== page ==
The A/Ci curves showed that LCA001 and ESC001 had the highest ACO2sat (Figure 2), but CE, Rd, Γ and Ls were not different among the three cultivars (Table 3). The parameters of A/PPFD curves of the cultivars showed low APPFDsat (in average 3.8 μmol m−2 s−1), low values of saturating PPFD (400–500 μmol m−2 s−1), RD (−0.30 μmol m−2 s−1) and LCP (11.1 μmol m−2 s−1) (Figure 3), which are characteristic of shade plants. All cultivars showed no difference in the aforementioned parameters (Table 3).

Figure 2. Response curves of photosynthetic rate (A) to intercellular CO2 concentration (Ci) of three Criollo cocoa cultivars (● LCA001, ■ SP010, and ♦ ESC001) from the southern region of Maracaibo Lake Basin. Values are mean ± SE (n = 4). Asterisk (*) indicates that SP010 ACO2sat was significant different from the others (p < 0.05). Measurements were made at PPFD of 400 ± 10 μmol m−2 s−1, 21% O2 and, TL of 28 ± 0.5 °C.

Figure 3. Response curves of photosynthetic rate (A) to photosynthetic photon flux density (PPFD) of three Criollo cocoa cultivars (● LCA001, ■ SP010, and ♦ ESC001) from the southern region of Maracaibo Lake Basin. Values are mean ± SE (n = 4). Measurements were made at Ca of 380 ± 10 μmol mol−1, 21% O2 and TL of 28 ± 0.5 °C.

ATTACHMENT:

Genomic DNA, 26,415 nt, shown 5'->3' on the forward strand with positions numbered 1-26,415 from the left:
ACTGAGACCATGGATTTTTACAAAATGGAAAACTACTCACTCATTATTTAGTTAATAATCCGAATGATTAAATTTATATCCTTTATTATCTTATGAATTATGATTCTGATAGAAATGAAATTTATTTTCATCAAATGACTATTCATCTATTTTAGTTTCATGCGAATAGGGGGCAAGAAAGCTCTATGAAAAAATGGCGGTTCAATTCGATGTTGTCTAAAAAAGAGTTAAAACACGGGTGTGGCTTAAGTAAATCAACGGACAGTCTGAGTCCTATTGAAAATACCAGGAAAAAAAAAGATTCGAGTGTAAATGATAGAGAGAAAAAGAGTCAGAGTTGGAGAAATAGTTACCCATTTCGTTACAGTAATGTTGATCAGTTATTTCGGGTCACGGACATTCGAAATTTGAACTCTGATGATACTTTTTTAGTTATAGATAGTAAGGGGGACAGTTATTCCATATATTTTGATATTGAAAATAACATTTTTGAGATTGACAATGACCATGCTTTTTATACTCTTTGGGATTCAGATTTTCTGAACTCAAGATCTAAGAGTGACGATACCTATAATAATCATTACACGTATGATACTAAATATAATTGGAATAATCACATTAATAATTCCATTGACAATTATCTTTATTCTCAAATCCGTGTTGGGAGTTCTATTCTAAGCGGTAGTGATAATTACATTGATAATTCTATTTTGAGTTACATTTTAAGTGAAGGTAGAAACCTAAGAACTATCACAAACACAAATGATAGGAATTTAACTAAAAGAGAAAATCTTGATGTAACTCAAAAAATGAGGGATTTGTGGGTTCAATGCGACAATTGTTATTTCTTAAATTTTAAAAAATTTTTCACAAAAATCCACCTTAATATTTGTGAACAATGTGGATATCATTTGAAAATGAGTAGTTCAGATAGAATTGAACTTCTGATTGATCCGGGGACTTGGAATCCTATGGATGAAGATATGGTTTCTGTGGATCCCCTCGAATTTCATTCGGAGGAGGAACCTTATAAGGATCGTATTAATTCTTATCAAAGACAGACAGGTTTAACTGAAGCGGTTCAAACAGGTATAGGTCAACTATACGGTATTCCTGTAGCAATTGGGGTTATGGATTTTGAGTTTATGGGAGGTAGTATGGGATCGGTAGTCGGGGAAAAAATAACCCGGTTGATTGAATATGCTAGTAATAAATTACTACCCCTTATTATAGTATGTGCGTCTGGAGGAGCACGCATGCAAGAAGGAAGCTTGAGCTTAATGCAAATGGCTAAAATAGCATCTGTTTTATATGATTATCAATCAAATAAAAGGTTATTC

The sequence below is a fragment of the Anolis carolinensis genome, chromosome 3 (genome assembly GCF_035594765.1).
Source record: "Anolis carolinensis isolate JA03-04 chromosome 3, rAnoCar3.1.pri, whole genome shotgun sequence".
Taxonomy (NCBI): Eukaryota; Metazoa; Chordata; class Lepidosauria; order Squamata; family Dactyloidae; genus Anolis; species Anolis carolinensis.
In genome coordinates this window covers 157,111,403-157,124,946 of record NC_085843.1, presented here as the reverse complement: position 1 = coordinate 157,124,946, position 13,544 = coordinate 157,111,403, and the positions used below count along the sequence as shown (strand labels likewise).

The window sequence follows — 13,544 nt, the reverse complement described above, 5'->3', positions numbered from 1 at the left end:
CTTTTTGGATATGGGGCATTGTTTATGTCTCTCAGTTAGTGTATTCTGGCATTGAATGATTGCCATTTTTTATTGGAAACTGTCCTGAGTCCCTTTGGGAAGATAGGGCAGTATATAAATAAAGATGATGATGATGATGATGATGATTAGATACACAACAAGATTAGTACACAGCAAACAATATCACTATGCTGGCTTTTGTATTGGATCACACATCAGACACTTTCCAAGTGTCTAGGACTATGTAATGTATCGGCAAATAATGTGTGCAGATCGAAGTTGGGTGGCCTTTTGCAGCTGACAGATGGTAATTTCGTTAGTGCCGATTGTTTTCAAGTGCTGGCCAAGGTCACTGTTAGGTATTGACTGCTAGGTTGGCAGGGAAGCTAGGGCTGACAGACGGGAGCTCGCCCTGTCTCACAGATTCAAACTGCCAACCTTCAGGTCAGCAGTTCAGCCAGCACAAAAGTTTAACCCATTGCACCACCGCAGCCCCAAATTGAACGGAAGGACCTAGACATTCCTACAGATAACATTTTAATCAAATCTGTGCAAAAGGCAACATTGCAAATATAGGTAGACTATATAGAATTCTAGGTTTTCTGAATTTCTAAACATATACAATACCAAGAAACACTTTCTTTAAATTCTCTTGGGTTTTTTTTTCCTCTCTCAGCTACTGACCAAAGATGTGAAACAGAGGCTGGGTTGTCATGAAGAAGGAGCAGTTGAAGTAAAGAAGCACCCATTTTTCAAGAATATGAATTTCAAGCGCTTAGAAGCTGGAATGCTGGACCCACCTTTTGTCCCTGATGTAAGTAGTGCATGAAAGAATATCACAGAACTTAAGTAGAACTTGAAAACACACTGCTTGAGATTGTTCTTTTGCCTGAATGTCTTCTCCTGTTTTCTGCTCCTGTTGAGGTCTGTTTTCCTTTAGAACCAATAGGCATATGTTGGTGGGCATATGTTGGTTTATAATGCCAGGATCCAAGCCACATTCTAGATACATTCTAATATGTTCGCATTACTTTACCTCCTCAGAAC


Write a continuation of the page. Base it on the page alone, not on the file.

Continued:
Table 3. Photosynthetic rate at saturating CO2 (ACO2sat), carboxylation efficiency (CE), diurnal respiration rate (Rd), CO2 compensation point (Γ) and relative stomatal limitation (Ls) of LCA001, SP010 and ESC001. Photosynthetic rate at saturating PPFD (APPFDsat), apparent quantum yield (ΦCO2), dark respiration rate (RD) and light compensation point (LCP) of LCA001, SP010 and ESC001. Maximum quantum yield (Fv/Fm) in years 2009 and 2010. Different letters among columns indicate significant differences among cultivars (p < 0.05). (Means ± SE, n = 4).

Stable isotope determinations and nitrogen content

There was a significant effect of season, cultivar and interaction season*cultivar in δ13C and N content for the 12 cultivars (p < 0.05) in 2007. Carbon isotope composition was found to be higher in RS than in DS, suggesting a higher integrated WUE during RS (Figure 4a). Nitrogen content was higher in RS than in DS in all evaluated cultivars (Figure 4b). There was a significant negative correlation between A and N content in RS, but not in DS (p = 0.0163 and p = 0.2655, respectively).

Figure 4. Isotopic composition (δ13C) and nitrogen content (N) of 12 Criollo cocoa cultivars from the southern region of Maracaibo Lake Basin during rainy and dry seasons in 2007. Values are mean ± SE (n = 4).

Chlorophyll a fluorescence